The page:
The number of flood events and nearshore fish stock status are the highest ecological vulnerabilities for the Western Province. The province frequently experiences heavy flooding due to heavy rains, which often impacts those living in informal settlements the most. Severe flooding occurred in 2019 and 2021, displacing hundreds of thousands of people nationwide, including the Western Province. Heavy rainfall and flooding can also exacerbate sediment and nutrient runoff and untreated wastewater discharge into coastal waters. The impacts of flooding have been exacerbated by the progressive degradation of the area’s wetlands for decades. Those waters provide the foundation for a coastal fishing industry that accounts for the majority of total fish production in Sri Lanka. Fish make up half the average annual animal protein intake for Sri Lankans, three times the global average. Pollution, a rapid increase in the coastal fishing industry, and habitat destruction have driven declines in these crucial coastal fish stocks, putting Sri Lanka’s food security at risk.
In cooperation with external partners, Sri Lanka has taken several key steps to strengthen coastal resilience, especially around the vulnerability of the Western Province to flooding. Supported by the World Bank, the Metro Colombo Urban Development Project (MCUDP) has worked for nearly a decade to mitigate flood risk in Colombo through artificial and natural infrastructure, including conserving the city’s remaining wetlands. To assist with rebuilding after flooding events, the National Natural Disaster Insurance Scheme (NNDIS) provides insurance for uninsured households and small businesses affected by natural disasters. The NNDIS focus on low-income households, who often live in informal housing, and microenterprises, which are usually part of the informal economy. These two groups are usually among the worst affected by flooding, and both have a significant presence in the Western Province, as seen in the risk scores for unplanned settlements and informal economy. In addition, Sri Lanka’s National Adaptation Plan outlines priority actions for 10 key sectors, several of which overlap with the vulnerabilities identified in this assessment. The government of the Western Province also developed a climate change adaptation plan for the period 2015-2018 which recognized the importance of mainstreaming climate risk into provincial planning processes and improving climate resilience of both its residents and the built environment.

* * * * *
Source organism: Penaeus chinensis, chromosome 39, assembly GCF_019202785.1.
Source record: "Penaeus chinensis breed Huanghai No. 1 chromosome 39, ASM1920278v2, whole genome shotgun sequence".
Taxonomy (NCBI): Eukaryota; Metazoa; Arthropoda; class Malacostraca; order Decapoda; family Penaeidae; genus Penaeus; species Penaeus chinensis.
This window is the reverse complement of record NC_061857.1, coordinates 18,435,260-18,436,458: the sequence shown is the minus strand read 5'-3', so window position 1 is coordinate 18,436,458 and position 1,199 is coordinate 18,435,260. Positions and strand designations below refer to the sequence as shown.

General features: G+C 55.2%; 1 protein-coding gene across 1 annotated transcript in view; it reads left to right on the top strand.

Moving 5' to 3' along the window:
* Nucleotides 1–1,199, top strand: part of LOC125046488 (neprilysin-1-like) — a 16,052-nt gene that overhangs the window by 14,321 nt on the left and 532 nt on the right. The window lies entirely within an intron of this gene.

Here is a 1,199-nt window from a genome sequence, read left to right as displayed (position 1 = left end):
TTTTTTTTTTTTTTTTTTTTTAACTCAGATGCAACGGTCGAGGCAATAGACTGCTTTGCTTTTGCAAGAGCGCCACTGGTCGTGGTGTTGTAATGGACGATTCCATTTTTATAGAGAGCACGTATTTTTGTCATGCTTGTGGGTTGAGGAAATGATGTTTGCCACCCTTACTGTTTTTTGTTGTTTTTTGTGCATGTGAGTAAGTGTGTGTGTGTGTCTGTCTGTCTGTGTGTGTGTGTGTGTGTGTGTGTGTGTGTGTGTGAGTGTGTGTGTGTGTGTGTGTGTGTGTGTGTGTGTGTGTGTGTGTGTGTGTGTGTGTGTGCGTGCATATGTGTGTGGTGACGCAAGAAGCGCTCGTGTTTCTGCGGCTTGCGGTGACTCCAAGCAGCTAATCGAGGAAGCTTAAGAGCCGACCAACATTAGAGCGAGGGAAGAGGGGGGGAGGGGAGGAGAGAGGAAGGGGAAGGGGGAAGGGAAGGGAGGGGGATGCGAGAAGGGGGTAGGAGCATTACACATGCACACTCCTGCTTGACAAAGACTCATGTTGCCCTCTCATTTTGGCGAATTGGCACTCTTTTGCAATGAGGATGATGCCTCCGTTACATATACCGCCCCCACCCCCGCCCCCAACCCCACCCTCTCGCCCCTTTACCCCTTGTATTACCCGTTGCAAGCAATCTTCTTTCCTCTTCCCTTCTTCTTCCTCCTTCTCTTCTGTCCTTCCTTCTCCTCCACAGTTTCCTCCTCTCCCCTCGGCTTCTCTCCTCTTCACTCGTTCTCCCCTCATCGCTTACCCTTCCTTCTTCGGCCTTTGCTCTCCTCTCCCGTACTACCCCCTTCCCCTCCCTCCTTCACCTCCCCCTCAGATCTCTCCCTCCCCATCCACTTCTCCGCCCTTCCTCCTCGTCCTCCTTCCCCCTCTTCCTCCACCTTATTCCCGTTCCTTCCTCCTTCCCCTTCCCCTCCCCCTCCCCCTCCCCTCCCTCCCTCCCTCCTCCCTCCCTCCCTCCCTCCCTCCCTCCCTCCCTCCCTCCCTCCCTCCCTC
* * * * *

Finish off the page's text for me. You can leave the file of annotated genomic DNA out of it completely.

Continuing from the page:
Summary of High-Level Recommendations
Based on an analysis of the CORVI risk scores, stakeholder workshops, and desktop research, three priority areas for action have been identified by the CORVI rapid assessment:
- Invest in climate-smart infrastructure and community-based adaptation in vulnerable neighborhoods. The MCUDP has helped to mitigate flood risk, but Sri Lanka can take additional steps to reduce the impacts of flooding in the most vulnerable neighborhoods. This may include a strategic combination of actions such as improving and clearing drainage systems, replacing concrete and pavement with permeable surfaces, restricting development on wetlands and floodplains, and creating spaces that can retain rainwater. Multi-sectoral partnerships to share knowledge, expertise, and resources are likely to improve the success of such measures. Incorporating community-based organizations is particularly valuable, both in the decision-making process and in the implementation of infrastructure projects and early warning systems.